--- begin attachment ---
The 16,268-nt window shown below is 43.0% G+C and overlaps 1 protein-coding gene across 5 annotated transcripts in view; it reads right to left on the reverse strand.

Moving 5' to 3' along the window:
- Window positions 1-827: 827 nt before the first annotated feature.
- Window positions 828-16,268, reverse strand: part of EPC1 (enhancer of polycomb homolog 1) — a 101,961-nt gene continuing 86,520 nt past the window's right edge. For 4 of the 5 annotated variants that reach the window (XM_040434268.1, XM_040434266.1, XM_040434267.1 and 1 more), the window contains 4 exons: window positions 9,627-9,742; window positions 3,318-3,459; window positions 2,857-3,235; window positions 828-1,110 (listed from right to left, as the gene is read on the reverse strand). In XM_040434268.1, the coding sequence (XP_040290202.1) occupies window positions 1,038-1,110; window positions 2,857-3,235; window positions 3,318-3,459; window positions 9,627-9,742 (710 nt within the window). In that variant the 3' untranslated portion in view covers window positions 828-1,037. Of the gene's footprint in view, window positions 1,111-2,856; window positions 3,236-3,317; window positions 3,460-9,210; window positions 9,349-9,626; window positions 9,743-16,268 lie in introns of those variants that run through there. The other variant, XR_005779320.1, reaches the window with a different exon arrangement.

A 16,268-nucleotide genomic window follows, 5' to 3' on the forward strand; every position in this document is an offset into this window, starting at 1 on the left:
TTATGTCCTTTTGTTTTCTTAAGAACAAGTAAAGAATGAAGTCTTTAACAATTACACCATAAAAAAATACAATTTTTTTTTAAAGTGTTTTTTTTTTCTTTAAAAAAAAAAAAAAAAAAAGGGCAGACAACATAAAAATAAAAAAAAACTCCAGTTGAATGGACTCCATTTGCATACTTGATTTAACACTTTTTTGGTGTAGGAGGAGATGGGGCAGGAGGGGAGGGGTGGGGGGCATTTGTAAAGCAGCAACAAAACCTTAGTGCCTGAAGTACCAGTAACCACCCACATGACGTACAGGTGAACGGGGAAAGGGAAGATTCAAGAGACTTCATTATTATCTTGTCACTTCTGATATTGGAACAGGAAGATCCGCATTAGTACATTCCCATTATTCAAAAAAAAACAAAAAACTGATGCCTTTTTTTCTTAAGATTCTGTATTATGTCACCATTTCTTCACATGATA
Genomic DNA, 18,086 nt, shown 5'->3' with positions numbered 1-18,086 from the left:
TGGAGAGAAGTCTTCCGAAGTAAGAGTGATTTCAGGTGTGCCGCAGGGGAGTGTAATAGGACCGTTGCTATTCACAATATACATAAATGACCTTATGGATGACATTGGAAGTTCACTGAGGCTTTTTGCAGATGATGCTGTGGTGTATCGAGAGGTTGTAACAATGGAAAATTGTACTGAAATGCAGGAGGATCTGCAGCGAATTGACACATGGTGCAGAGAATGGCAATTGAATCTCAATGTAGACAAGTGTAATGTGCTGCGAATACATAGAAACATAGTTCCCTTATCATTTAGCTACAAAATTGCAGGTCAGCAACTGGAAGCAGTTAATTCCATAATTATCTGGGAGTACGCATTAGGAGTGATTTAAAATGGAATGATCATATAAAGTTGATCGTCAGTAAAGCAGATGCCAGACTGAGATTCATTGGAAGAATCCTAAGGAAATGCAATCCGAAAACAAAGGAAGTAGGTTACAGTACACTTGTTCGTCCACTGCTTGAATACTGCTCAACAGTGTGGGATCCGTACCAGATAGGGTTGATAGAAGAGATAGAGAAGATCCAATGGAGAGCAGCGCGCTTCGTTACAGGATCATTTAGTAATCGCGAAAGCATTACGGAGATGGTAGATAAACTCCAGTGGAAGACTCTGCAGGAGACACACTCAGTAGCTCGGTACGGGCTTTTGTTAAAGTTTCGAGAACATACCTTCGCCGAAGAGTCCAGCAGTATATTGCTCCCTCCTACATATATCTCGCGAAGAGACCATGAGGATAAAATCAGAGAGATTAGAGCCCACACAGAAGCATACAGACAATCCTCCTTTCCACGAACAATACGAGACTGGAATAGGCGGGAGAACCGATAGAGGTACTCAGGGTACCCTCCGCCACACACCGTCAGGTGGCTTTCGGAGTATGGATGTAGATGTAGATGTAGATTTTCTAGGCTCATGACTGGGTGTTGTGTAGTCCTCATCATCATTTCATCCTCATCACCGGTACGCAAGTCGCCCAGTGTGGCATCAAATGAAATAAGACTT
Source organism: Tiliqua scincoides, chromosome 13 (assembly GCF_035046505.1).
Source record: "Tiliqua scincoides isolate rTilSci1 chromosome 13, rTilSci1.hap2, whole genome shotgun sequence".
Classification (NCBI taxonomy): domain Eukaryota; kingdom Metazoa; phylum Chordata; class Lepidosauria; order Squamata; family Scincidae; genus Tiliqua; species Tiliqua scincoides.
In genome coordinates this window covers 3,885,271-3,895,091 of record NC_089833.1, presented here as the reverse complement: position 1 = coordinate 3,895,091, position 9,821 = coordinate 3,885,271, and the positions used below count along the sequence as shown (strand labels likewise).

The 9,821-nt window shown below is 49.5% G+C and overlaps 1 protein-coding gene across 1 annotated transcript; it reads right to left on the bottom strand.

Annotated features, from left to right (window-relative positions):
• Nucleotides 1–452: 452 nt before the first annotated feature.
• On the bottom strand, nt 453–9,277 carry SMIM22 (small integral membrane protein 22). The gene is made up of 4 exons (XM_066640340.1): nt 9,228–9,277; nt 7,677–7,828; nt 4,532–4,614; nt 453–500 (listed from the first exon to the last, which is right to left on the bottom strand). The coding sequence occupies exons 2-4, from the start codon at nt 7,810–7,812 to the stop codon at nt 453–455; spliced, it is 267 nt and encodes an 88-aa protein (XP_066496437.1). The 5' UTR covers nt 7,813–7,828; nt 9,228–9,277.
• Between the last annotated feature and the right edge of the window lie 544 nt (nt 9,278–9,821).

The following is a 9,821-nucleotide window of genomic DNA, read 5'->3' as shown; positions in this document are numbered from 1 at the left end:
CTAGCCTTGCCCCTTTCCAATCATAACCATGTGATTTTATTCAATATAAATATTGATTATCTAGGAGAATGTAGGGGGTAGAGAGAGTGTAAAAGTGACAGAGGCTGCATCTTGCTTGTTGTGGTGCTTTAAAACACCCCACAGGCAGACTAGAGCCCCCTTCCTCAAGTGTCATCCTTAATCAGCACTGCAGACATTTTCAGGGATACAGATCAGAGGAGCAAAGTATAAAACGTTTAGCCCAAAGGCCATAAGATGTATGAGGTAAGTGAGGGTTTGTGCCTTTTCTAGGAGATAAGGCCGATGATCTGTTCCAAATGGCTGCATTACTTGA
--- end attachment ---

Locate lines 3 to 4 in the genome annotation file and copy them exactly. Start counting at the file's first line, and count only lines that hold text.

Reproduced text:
- Window positions 1-827: 827 nt before the first annotated feature.
- Window positions 828-16,268, reverse strand: part of EPC1 (enhancer of polycomb homolog 1) — a 101,961-nt gene continuing 86,520 nt past the window's right edge. For 4 of the 5 annotated variants that reach the window (XM_040434268.1, XM_040434266.1, XM_040434267.1 and 1 more), the window contains 4 exons: window positions 9,627-9,742; window positions 3,318-3,459; window positions 2,857-3,235; window positions 828-1,110 (listed from right to left, as the gene is read on the reverse strand). In XM_040434268.1, the coding sequence (XP_040290202.1) occupies window positions 1,038-1,110; window positions 2,857-3,235; window positions 3,318-3,459; window positions 9,627-9,742 (710 nt within the window). In that variant the 3' untranslated portion in view covers window positions 828-1,037. Of the gene's footprint in view, window positions 1,111-2,856; window positions 3,236-3,317; window positions 3,460-9,210; window positions 9,349-9,626; window positions 9,743-16,268 lie in introns of those variants that run through there. The other variant, XR_005779320.1, reaches the window with a different exon arrangement.